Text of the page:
B and I are pretty honest and open with Thor, and even though we keep things light and on level with his maturity, we don’t really mince words.  So, it’s kind of funny that we’ve played Santa.  And Easter Bunny.  And Birthday Fairy.  Okay, that last one is me entirely.  All that changed tonight, though.

Thor came home from school very excited about a project his class is doing, collecting items for the needy, and very excited about us having chosen a little boy his age from an Angel tree.  He was chirping away in the back seat and said, “Our kid [the Angel tree boy]…I guess he’s the only kid Santa doesn’t care about?”  I asked him what he meant, thinking about the movie trailer we’d seen prior to the Muppet Movie (which is greatness!  go see it now!)  He said, “You know, Santa doesn’t care about him because he’s poor, so he can’t have presents.”

It was one of those moments I couldn’t have prepared for–who would expect that?!

I assured him that poverty had nothing to do with how much Santa cared for children, and he hummed his understanding.  “So Santa won’t bring him any presents because he’s a bad kid.  Is he a bad kid because he’s poor?”

All the logic of the Christmas mythology was suddenly cumbersome.

“No, no, no,” I promised.  “He’s not a bad boy.  No, no, no.”

“Then why isn’t Santa giving him anything?  You said he was on the Angel tree because he might not get any presents?”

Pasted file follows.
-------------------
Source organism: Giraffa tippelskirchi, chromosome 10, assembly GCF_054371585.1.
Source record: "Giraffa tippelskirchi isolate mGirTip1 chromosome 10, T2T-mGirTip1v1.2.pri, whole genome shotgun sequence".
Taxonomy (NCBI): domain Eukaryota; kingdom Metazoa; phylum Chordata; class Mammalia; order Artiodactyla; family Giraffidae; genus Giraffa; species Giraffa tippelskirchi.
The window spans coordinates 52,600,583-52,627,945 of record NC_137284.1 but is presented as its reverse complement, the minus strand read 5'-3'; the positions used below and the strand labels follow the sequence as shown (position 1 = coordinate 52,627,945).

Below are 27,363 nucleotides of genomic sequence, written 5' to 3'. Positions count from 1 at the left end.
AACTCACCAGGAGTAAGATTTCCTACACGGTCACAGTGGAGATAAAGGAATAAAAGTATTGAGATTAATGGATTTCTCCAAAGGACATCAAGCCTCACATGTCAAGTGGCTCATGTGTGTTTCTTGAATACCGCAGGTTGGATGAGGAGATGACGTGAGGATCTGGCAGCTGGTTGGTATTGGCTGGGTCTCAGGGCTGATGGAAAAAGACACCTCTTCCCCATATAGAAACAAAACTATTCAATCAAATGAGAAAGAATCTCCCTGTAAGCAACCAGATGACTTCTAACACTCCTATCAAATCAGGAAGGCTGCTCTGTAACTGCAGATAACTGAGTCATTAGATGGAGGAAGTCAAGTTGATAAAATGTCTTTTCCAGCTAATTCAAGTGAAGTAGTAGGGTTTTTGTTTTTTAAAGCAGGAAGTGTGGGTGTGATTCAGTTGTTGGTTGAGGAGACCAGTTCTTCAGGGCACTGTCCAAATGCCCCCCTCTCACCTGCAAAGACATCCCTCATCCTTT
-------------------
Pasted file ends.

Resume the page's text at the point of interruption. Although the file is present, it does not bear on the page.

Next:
And since he’s six, and since we’re honest, and since I didn’t want him thinking that Santa was a 1%’er (remind me to tell you about the talk we had about the difference between Democrats and Republicans the other day), I took a deep breath and said, “Thor, I’m going to tell you a big secret…”

I did, too.  I told my child that Santa is a wonderful character like Finn McMissile or Lightning McQueen, and that we like to tell stories about him to teach people about gift giving, and good cheer, but that he wasn’t a real person, and the reason children ended up on Angel trees was because their parents might be having a hard time finding a job, and the Spirit of Christmas is about sharing what we have with people who are doing without.

We ran into B in the parking lot, right about that time, and B agreed.  Thor said, “Great!  I’ll beat you to the front door!”  And took off.

Tomorrow, we’re going to go see Santa.

Why not?  We can all still pretend and enjoy.